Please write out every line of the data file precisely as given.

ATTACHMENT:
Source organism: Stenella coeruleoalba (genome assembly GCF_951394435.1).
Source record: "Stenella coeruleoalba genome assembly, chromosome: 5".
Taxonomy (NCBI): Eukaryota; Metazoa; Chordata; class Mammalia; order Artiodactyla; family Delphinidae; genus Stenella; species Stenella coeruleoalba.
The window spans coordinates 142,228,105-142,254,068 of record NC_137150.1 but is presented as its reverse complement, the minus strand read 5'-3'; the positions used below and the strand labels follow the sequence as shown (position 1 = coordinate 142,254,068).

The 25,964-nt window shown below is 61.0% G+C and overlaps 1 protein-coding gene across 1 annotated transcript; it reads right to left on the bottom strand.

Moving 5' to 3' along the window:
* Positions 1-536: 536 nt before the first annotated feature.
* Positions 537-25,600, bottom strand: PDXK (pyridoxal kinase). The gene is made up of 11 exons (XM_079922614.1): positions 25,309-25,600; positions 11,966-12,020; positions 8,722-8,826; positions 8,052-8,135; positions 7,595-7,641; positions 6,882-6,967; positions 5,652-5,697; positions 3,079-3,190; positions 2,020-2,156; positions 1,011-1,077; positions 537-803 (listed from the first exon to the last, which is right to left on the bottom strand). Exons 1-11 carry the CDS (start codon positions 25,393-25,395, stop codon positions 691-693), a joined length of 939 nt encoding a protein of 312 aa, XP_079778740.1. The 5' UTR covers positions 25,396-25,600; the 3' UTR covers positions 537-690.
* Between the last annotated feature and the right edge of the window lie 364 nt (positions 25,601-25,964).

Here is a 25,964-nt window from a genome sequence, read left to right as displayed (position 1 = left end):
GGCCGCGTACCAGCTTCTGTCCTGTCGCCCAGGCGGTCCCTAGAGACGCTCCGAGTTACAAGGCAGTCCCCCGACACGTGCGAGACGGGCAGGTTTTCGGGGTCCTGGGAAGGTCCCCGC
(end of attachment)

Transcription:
Source organism: Stenella coeruleoalba (genome assembly GCF_951394435.1).
Source record: "Stenella coeruleoalba genome assembly, chromosome: 5".
Taxonomy (NCBI): Eukaryota; Metazoa; Chordata; class Mammalia; order Artiodactyla; family Delphinidae; genus Stenella; species Stenella coeruleoalba.
The window spans coordinates 142,228,105-142,254,068 of record NC_137150.1 but is presented as its reverse complement, the minus strand read 5'-3'; the positions used below and the strand labels follow the sequence as shown (position 1 = coordinate 142,254,068).

The 25,964-nt window shown below is 61.0% G+C and overlaps 1 protein-coding gene across 1 annotated transcript; it reads right to left on the bottom strand.

Moving 5' to 3' along the window:
* Positions 1-536: 536 nt before the first annotated feature.
* Positions 537-25,600, bottom strand: PDXK (pyridoxal kinase). The gene is made up of 11 exons (XM_079922614.1): positions 25,309-25,600; positions 11,966-12,020; positions 8,722-8,826; positions 8,052-8,135; positions 7,595-7,641; positions 6,882-6,967; positions 5,652-5,697; positions 3,079-3,190; positions 2,020-2,156; positions 1,011-1,077; positions 537-803 (listed from the first exon to the last, which is right to left on the bottom strand). Exons 1-11 carry the CDS (start codon positions 25,393-25,395, stop codon positions 691-693), a joined length of 939 nt encoding a protein of 312 aa, XP_079778740.1. The 5' UTR covers positions 25,396-25,600; the 3' UTR covers positions 537-690.
* Between the last annotated feature and the right edge of the window lie 364 nt (positions 25,601-25,964).

Here is a 25,964-nt window from a genome sequence, read left to right as displayed (position 1 = left end):
GGCCGCGTACCAGCTTCTGTCCTGTCGCCCAGGCGGTCCCTAGAGACGCTCCGAGTTACAAGGCAGTCCCCCGACACGTGCGAGACGGGCAGGTTTTCGGGGTCCTGGGAAGGTCCCCGC